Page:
Election Year Interrogation

You’re going to vote for Reagan, aren’t you?

Daddy asked the question fully expecting a resounding yes.

We’d been down this road before; the discussion normally started with the who are you voting for, then the fatherly counsel followed with the whys, hows, whats and whens in every election year for as long as I could remember.

Geesh…(Just what I needed; another father figure telling me what I should be doing and by when and where… did I really need another father image lecturing to me?)  Ronald Reagan was only a few years behind Daddy but they were certainly cut from the same generational cloth; especially when it came to smaller government, American patriotism, the labor movement, and the individual’s rights and responsibilities of good citizenry.

Like many young men who were first born generation Americans, Daddy had originally been a Democrat.  Times were tough.  They lived through the ’29 Crash and the Great Depression, listening to a fatherly FDR’s fireside chats from their floor-size Philco radios.  Regarding the neighborhood and the times, my father described simply that the immigrant families in West Oakland were all “in the same boat”.

Mom likened President Kennedy’s assassination to when the nation lost FDR; both men had communicated so much hope to so many.  Unlike many of our Catholic neighbors, ours was a Republican household, yet we grieved for our president.  1963 was going to be tough on a personal level as well; my brother had suffered a breakdown and our immediate family was overwhelmed with unfamiliar ramifications of therapy and psychotropic meds.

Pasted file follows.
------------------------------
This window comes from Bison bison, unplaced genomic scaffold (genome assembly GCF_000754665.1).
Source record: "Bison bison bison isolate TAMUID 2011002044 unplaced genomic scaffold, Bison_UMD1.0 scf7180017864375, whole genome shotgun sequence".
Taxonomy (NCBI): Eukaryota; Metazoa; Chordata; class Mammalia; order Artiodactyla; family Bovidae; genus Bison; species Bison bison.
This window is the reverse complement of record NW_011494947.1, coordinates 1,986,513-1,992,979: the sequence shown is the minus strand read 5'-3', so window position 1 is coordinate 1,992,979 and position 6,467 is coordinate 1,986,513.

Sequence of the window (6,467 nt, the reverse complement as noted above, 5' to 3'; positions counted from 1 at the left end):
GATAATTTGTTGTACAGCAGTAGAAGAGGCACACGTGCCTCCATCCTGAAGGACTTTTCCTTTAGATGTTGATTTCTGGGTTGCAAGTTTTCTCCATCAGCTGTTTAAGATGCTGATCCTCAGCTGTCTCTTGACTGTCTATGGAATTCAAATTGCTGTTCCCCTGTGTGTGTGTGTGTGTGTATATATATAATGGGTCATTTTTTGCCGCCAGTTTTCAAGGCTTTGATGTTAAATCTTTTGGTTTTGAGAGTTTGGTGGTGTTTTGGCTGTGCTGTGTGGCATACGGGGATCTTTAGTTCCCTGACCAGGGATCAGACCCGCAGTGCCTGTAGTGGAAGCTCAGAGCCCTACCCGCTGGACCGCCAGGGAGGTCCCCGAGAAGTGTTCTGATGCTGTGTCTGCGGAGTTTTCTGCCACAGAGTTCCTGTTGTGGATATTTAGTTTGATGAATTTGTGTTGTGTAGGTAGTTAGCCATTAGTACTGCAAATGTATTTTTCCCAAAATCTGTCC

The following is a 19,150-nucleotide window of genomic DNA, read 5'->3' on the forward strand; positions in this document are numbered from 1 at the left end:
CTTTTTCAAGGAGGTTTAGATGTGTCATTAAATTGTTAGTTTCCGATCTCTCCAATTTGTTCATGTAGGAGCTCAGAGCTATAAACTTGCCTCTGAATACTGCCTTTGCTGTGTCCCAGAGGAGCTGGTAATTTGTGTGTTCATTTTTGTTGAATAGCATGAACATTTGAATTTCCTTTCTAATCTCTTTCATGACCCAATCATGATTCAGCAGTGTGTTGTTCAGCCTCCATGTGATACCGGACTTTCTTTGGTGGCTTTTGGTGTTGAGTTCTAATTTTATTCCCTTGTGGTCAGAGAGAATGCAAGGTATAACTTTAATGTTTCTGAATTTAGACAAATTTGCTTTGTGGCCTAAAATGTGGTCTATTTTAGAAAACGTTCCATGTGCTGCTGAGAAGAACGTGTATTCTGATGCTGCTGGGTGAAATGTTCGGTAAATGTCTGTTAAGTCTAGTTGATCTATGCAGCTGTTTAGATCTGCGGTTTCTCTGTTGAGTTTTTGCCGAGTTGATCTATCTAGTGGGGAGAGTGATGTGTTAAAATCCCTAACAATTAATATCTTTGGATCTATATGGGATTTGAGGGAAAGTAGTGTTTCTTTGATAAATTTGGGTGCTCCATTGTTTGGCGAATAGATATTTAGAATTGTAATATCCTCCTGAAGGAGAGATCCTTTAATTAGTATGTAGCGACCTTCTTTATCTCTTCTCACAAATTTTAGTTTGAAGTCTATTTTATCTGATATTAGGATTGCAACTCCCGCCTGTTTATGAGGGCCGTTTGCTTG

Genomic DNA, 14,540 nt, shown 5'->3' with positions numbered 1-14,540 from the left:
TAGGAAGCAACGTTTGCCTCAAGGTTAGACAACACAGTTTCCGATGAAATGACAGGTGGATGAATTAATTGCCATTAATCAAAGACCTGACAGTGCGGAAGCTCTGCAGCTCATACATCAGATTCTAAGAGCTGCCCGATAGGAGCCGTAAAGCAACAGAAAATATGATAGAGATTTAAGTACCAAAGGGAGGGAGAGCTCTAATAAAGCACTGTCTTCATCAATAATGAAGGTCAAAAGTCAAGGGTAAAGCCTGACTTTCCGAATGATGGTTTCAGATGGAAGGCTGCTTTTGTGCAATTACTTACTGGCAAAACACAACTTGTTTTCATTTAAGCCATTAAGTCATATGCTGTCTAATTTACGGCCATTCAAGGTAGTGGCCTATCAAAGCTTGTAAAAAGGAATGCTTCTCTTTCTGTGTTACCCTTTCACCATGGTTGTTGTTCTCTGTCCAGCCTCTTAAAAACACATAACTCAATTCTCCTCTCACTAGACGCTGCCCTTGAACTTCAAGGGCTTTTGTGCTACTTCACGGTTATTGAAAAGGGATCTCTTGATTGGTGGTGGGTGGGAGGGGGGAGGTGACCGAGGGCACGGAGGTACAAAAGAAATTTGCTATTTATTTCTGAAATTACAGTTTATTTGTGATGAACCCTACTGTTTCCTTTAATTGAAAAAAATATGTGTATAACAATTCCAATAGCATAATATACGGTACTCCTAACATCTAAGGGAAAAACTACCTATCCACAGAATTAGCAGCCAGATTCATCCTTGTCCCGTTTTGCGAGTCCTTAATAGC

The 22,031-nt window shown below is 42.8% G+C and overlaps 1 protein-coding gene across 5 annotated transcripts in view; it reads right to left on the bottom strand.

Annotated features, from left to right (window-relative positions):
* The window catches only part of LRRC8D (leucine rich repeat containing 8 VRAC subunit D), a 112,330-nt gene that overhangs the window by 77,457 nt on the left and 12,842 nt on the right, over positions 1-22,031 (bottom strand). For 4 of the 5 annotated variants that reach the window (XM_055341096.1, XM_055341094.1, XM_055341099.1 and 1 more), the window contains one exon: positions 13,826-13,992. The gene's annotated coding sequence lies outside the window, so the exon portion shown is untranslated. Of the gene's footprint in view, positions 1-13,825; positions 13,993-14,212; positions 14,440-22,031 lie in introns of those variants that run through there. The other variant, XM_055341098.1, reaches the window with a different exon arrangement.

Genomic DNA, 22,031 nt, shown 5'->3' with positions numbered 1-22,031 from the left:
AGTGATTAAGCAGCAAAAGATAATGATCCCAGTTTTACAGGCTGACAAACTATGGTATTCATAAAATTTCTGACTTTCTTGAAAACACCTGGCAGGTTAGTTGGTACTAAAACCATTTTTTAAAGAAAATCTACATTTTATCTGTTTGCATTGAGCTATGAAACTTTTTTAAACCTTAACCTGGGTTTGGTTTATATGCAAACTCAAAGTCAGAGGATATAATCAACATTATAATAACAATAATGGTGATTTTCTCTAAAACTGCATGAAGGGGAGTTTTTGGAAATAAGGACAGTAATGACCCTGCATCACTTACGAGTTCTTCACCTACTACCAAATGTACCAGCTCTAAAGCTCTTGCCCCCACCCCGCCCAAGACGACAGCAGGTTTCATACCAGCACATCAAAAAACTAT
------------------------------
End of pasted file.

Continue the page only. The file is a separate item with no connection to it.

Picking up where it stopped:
At eighteen, I’d registered as an Independent, but by the mid-seventies and after having run a small business during the Carter administration, I’d not only changed my registry to Republican but had sworn off peanut butter for a few years, too!

My father was a political animal of sorts, passionate but not always articulate about the issues or the candidates.  More often than not, he let his own character-judging gut sort out the wheat from the chaff; sometimes this instinct failed him.

It was another election year interrogation; only this time, Winnie was confronted as well.

You’re going to vote for Reagan, aren’t you?

I was going to be polite but firm, and let Daddy know that I hadn’t as yet made up my mind.  Before I could even respond,   Winnie replied in no uncertain terms:

I’m not listening to you; you told us to vote for Nixon!!!

Daddy about fell off his chair!  I couldn’t stop laughing; his interrogation abruptly ended, Daddy suggested he’d fix us a cocktail before dinner.  For the time being, politics were set aside…